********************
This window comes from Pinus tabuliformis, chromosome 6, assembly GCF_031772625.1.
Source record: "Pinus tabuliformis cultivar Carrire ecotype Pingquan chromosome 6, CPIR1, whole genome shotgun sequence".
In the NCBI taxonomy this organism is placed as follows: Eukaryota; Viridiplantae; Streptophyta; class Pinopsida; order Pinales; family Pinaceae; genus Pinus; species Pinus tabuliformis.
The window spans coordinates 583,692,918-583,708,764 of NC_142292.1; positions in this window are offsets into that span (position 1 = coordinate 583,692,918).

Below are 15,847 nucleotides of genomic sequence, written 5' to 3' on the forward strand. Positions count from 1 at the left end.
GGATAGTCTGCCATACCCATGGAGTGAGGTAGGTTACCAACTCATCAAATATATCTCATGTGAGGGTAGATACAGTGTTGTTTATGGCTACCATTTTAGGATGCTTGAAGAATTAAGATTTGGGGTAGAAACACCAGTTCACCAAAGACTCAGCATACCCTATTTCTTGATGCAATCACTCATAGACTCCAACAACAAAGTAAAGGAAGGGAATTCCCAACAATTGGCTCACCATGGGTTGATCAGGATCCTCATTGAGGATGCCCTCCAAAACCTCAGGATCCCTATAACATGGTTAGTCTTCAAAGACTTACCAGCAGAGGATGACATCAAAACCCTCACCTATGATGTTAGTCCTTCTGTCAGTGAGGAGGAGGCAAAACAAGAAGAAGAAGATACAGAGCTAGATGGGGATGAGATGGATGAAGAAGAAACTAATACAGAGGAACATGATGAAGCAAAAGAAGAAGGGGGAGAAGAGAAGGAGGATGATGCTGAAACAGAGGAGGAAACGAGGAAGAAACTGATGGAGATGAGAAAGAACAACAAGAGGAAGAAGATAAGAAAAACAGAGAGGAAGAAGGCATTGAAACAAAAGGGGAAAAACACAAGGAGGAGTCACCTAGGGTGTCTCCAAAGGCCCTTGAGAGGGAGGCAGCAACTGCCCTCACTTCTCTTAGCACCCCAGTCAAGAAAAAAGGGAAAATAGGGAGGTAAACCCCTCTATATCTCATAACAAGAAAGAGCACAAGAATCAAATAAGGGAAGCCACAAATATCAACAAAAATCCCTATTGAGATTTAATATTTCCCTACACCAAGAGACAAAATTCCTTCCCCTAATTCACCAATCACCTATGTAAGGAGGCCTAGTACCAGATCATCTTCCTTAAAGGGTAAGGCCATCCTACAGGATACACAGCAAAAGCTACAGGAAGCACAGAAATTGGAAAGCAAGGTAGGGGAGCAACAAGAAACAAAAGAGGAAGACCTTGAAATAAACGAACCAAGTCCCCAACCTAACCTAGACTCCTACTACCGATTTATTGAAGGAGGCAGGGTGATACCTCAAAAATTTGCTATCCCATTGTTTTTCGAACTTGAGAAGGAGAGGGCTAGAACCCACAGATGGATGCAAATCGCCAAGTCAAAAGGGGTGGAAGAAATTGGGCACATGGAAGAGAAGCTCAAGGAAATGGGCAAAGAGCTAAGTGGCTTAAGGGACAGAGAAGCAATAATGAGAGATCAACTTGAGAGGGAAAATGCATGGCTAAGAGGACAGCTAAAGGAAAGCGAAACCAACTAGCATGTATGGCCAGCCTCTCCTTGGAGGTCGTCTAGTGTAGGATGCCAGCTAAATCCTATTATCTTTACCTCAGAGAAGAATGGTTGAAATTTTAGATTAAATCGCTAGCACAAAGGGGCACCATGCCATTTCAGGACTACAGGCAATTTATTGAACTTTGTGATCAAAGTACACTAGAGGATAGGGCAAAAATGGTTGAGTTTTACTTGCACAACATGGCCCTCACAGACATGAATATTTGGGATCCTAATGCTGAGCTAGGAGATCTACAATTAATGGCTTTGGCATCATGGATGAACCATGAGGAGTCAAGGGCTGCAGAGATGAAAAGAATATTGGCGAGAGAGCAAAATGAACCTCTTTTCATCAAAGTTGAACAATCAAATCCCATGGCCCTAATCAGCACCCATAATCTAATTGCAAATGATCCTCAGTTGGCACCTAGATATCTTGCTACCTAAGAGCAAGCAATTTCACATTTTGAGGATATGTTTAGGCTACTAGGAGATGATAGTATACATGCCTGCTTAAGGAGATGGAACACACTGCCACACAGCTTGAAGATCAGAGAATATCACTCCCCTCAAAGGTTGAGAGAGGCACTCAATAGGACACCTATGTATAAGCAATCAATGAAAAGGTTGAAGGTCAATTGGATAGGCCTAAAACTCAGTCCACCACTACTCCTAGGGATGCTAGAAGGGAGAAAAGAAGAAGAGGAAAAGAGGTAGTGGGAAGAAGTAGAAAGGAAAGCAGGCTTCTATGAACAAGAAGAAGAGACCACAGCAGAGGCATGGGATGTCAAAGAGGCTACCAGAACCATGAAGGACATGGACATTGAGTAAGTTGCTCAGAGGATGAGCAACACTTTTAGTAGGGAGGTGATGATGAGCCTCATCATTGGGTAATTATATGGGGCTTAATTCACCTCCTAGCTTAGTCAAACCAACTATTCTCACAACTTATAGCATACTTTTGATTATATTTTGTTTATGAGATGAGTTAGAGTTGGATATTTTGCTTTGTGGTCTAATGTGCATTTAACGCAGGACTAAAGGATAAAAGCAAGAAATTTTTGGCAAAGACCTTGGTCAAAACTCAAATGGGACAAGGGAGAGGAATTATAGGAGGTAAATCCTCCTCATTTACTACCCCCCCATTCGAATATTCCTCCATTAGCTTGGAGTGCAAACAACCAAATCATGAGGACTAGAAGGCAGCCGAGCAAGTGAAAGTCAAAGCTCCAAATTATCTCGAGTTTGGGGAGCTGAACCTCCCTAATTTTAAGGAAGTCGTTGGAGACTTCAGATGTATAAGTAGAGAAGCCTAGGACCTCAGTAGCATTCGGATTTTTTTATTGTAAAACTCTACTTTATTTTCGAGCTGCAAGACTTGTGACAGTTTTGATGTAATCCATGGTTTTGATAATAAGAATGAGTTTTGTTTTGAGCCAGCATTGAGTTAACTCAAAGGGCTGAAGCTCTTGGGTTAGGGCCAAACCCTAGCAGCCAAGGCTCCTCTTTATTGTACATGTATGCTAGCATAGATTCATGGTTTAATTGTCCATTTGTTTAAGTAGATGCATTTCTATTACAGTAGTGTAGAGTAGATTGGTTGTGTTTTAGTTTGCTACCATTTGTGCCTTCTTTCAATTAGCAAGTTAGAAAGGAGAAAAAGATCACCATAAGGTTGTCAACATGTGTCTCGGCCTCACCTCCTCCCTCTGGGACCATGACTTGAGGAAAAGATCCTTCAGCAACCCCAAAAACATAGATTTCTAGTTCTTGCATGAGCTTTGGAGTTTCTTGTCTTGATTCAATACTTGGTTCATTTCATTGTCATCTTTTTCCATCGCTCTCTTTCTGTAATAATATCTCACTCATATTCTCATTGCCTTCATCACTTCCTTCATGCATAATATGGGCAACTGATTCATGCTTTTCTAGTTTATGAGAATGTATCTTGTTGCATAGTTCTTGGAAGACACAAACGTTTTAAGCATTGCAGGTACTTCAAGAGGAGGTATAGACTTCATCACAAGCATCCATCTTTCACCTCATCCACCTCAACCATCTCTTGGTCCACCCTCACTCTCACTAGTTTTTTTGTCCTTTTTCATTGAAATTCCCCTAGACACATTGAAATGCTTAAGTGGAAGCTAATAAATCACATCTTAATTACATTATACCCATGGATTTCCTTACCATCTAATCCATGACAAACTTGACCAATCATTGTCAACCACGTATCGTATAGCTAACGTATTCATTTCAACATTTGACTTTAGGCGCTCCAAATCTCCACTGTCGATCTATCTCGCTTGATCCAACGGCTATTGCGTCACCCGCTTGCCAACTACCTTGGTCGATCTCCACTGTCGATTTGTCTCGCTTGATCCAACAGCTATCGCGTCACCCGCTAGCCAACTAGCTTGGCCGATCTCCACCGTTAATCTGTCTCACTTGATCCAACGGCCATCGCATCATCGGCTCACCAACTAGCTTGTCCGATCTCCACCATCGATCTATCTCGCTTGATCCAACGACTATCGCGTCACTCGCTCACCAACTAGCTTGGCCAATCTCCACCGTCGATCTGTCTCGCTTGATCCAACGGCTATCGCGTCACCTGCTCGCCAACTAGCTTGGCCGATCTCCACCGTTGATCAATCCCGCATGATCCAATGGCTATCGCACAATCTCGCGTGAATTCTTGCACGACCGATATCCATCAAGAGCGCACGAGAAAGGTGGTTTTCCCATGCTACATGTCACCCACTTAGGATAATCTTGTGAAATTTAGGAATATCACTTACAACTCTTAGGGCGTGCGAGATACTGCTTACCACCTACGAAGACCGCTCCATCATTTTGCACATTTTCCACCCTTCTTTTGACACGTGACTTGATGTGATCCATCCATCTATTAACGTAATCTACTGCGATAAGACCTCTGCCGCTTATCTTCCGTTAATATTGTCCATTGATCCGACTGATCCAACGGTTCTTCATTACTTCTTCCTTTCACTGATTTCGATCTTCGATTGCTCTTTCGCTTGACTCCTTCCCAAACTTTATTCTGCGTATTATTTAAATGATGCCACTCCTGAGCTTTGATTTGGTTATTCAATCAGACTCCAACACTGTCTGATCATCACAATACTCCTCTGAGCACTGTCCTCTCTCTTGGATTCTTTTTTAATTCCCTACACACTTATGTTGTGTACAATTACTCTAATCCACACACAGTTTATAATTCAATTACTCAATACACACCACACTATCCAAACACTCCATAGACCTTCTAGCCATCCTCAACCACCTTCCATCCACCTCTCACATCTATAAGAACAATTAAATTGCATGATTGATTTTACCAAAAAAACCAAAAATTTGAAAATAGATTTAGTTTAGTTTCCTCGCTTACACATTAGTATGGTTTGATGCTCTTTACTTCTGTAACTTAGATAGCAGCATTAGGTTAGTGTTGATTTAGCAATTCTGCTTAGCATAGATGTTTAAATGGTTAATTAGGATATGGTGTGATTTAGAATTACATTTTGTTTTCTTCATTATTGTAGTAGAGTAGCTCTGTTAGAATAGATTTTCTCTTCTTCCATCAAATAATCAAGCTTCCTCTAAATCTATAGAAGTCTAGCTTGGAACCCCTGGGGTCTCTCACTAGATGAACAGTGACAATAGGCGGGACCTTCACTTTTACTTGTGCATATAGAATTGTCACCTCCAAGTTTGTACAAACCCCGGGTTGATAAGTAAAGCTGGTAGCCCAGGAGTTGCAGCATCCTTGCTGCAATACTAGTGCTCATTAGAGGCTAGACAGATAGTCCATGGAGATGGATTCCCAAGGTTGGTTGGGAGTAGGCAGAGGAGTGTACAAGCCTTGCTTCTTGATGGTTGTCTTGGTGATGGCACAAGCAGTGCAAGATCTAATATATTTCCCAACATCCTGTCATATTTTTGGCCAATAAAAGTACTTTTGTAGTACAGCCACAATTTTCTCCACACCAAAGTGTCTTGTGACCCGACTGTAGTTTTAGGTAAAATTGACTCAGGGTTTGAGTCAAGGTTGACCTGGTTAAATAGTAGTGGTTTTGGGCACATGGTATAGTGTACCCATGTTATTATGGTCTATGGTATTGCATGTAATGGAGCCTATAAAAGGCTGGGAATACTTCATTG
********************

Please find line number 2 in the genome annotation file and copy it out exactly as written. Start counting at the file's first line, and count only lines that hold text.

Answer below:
Source record: "Pinus tabuliformis cultivar Carrire ecotype Pingquan chromosome 6, CPIR1, whole genome shotgun sequence".